The Rocking-Horse Winner by D. H. Lawrence, 1933
THE ROCKING-HORSE WINNER
by D. H. Lawrence, 1933
The final stories of D. H. Lawrence, written in the middle and late 1920s, represent a period of formal experimentation for the author. He moved away from traditional narrative realism and the settings of rural and urban England to the realm of the mythical, supernatural fairy story. As Frank O'Connor said, the withdrawal of the sense of actuality pushes the stories closer to the tales of Poe than to the studious realism of Chekhov and Maupassant, yet that sense of the miraculous always present in Lawrence's narrative saves them from becoming mere exercises in the occult and uncanny.
"The Rocking-Horse Winner" (collected in The Lovely Lady, 1933), Lawrence's second attempt to write a contribution for a collection of ghost stories compiled by Lady Cynthia Asquith in 1926, is a fusion of various narrative modes. Perhaps closer to the German märchen (in its bleakness) than the fairy story, it is a conscious artistic adaptation of the oral storytelling technique. The story combines elements of the supernatural and the fable with a variety of Lawrence's favorite traits, such as the unhappy marital relationship, the capitalist obsession with money and work, and the pervasive sexual and religious symbolism. The characters only live in so far as they progress the narrative, making the story similar to Doyle Springer's definition of an "apologue," an overt and stylized parable in which the characters are never our prime concern since some idea shapes the whole.
The basic plot concerns a middle-class couple who live beyond their means and the effect this kind of life has on their young son. Upset by his mother's unhappiness and mindful of her belief that the family is "unlucky," he sets out to discover "luck" and thereby obtain wealth. He secures both by riding his rocking-horse to the point of frenzy and, aided by his uncle and the gardener, magically coming up with the names of winners in classic races. The fortune he amasses, however, doesn't bring his mother the happiness he had expected, and in an effort to pursue still greater wealth he collapses and dies at the very moment of his greatest victory.
The suspension of incredulity required by the reader is barely apparent because of the subtlety with which Lawrence narrates the events:
There was a woman who was beautiful, who started with all the advantages, yet she had no luck. She married for love, and the love turned to dust. She had bonny children, yet she felt they had been thrust upon her, and she could not love them.
The fairy-tale simplicity of the opening sentence is echoed in Lawrence's next story, "The Man Who Loved Islands," a more overt moral fable. The short sentences of "The Rocking-Horse Winner," divided into two or three syntactical clauses each time, impart the sense of a fixed, eternal unfolding of events with their nursery rhyme simplicity, especially the repetition of "she," "yet," and "and" at the beginning of each clause. This linguistic repetition occurs throughout the narrative, with the stresses falling on the phrases "there must be more money," "luck," and "when I'm sure." The spectral quality is reinforced by the first of those phrases being given to inanimate objects; in this way the satire on the consumerism and rapacity of polite society is emphasized by, of all things, the house furnishings:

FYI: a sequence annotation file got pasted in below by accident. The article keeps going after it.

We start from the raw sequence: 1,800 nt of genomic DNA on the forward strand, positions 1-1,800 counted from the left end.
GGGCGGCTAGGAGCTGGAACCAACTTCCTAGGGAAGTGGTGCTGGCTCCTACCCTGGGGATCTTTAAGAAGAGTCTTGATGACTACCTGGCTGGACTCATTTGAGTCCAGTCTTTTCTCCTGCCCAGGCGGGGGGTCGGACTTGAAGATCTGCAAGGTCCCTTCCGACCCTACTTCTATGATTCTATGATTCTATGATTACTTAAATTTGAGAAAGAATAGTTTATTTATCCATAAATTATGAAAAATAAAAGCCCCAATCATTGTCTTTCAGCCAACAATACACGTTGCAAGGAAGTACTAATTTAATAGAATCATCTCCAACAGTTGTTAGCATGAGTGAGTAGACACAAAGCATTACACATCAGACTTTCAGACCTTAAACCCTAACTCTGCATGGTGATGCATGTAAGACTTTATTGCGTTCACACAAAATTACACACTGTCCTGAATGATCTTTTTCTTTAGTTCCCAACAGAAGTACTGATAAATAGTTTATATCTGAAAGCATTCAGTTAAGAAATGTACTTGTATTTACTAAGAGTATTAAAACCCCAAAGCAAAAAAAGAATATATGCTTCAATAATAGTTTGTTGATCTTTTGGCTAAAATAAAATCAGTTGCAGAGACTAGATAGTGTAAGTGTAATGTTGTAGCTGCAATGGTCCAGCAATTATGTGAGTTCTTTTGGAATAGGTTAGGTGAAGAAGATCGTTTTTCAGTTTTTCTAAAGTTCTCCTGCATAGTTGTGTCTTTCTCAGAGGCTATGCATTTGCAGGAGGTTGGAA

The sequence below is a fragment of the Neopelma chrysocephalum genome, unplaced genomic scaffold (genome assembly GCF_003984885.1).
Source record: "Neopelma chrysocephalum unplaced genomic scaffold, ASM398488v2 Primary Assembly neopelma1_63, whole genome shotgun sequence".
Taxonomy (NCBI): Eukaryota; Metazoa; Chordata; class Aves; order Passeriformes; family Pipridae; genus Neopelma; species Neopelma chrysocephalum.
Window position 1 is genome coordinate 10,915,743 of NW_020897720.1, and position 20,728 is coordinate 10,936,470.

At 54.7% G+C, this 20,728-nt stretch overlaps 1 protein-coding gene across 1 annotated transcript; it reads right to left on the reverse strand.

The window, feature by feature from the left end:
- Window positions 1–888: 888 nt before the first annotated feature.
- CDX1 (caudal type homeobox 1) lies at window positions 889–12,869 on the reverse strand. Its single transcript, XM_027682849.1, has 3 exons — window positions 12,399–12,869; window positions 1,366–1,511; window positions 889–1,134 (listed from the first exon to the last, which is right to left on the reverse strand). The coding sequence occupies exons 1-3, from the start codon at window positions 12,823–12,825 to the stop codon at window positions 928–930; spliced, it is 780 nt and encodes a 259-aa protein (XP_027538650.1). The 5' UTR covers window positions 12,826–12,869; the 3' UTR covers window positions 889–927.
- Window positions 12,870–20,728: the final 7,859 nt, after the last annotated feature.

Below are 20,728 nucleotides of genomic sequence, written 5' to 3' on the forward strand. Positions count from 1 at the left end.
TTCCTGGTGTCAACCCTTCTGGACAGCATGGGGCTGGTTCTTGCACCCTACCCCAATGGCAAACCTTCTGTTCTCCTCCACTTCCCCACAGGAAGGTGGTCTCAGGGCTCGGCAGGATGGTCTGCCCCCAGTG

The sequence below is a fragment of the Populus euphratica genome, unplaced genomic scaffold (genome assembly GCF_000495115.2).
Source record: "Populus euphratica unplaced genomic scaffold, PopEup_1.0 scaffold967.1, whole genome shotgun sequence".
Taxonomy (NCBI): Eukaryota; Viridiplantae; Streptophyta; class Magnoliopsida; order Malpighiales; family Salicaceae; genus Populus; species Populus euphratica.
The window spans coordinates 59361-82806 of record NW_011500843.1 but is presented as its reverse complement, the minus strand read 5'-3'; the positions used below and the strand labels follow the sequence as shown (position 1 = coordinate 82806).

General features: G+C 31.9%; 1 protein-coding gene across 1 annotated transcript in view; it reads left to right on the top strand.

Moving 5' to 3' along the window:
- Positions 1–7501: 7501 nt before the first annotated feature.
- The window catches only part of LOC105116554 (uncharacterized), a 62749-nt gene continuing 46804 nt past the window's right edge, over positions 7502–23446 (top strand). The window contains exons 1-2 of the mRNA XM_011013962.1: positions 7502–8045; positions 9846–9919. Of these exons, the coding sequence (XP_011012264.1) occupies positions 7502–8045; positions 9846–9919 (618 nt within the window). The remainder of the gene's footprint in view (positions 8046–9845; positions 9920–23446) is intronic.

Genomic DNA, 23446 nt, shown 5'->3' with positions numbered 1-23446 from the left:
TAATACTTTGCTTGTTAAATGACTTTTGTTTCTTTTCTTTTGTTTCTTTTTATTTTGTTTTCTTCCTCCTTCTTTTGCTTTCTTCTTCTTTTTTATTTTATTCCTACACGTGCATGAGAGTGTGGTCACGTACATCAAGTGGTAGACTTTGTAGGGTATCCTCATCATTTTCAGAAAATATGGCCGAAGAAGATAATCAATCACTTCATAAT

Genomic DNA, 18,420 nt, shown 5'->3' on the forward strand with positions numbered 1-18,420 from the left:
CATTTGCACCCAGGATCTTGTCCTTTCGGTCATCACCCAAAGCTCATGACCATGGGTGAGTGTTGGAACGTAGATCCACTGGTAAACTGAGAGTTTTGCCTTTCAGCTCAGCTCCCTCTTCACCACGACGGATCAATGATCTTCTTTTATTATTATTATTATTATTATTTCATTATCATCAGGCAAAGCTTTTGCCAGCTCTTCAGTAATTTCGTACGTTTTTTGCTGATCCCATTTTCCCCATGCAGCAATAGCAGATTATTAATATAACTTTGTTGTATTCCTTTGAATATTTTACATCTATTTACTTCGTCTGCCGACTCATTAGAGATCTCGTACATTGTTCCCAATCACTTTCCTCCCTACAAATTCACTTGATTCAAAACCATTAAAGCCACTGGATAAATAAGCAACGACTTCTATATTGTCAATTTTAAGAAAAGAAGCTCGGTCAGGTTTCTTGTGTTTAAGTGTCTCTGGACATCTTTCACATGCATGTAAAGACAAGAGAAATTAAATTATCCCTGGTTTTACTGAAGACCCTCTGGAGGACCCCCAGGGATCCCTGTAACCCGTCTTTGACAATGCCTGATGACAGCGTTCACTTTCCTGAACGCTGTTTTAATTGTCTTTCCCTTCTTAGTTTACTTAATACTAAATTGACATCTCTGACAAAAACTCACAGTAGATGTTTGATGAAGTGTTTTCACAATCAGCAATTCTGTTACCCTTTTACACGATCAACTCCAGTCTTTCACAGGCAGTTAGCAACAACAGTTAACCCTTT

And yet the voices in the house, behind the sprays of mimosa and almond-blossom, and from under the piles of iridescent cushions, simply trilled and screamed in a sort of ecstasy: "There must be more money!"
The avaricious nature of the capitalist ethos is further parodied by the number of proverbs and clichés that are either directly stated or associated with the tale. The phrase "lucky in money, unlucky in love" assumes the mantle of a double entendre as the events unfold; "the wooden horse that takes its rider nowhere" symbolizes the capitalist urge for advancement merely to maintain the status quo.
A tribute to Lawrence's narrative control are the astonishing number of symbolic patterns in the text that defy any single, coherent reading. The two most obvious are images associated with sex and religion. Paul has an Oedipal urge to replace his failed father in a family where money is taken as the nexus of affection. The symbolism of sexual activity centers on Paul's "mount," which is "forced" onwards in a "furious ride" towards "frenzy." Likewise, it is impossible to ignore the allusions toward masturbation in Paul's "secret of secrets" (especially in his death scene) if one recalls Lawrence's sentiments in his essay "Pornography and Obscenity": "Masturbation is the one thoroughly secret act of the human being…. The body remains, in a sense, a corpse, after the act of self-abuse."
The religious symbolism is more apparent but less easy to understand. Bassett perceives Master Paul as a seer, telling Oscar in a "secret, religious voice" that "it's as if he had it from Heaven," an irony considering Paul's claim that "God told" him of his luck. Yet the märchen framework is that of a hero who bargains with evil powers for forbidden knowledge and wealth. His mother's fear in the final scene ("What in God's name was it?") turns into a nightmare when her "poor devil" of a son collapses and dies during his last vision.
The diversity of narrative modes and the complexity of the symbolism make "The Rocking-Horse Winner" much more than a neat parable about an acquisitive society's implicit death wish. As Brian Finney has noted, the reversal of expectation, the breaking of literary conventions, and the movement toward verbal play and self-conscious artifice make this story a forerunner of Borges and Beckett and one of the finest achievements of postmodernist prose.